A team of ecologists discovered that city birds may be inserting cigarette butts into the lining of their nests in order to repel arthropods.
The scientists published their findings in the journal Biology Letters. Chemicals in the tobacco leaves are known to repel parasitic mites. Researchers examined the nests of house sparrows (Passer domesticus) and house finches (Carpodacus mexicanus), measuring the amount of cellulose acetate, a component of cigarette butts. The more there was of it, the fewer parasitic mites were found.
Heat traps were used to see whether the repellent effect of cigarette butts was related to their nicotine content or other features. The traps, which use heat to lure parasites close, were fitted with cellulose fibers from smoked and unsmoked cigarettes.
The devices with unsmoked butts had many more parasites than devices with smoked butts, which contained more nicotine. In nests that contained bird eggs, traps with unsmoked butts caught on average more than twice as many parasites.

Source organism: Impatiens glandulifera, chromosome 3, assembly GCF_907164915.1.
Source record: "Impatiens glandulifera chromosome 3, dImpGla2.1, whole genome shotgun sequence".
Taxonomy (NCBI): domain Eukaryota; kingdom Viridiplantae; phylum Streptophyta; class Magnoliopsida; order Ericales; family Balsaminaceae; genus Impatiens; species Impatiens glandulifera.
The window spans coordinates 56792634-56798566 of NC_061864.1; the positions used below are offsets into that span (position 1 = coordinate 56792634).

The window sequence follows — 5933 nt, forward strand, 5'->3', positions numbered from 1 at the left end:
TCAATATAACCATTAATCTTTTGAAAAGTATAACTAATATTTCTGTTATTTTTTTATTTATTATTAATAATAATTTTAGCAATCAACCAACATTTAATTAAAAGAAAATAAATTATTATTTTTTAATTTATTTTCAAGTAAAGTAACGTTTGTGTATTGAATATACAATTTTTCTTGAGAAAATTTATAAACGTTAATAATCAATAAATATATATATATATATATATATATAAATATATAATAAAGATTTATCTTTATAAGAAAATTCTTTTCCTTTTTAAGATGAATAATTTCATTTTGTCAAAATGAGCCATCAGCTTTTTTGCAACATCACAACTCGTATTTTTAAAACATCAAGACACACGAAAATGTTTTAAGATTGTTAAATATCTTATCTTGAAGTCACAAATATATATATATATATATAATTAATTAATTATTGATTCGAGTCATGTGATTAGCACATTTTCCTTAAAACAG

“It really makes me wonder: might these birds show a preference for cigarette brands high in nicotine? If they did, that might suggest this behavior has truly evolved as an adaptive response to challenges from parasites,” says Timothy Mousseau, an ecologist at the University of South Carolina in Columbia.
Researchers caution that as well as having anti-parasite effects, there may be negative effects for the birds because many compounds in cigarette butts are known carcinogens.
Reference: “Incorporation of cigarette butts into nests reduces nest ectoparasite load in urban birds: new ingredients for an old recipe?” by Monserrat Suárez-Rodríguez, Isabel López-Rull and Constantino Macías Garcia, 23 February 2013, Biology Letters.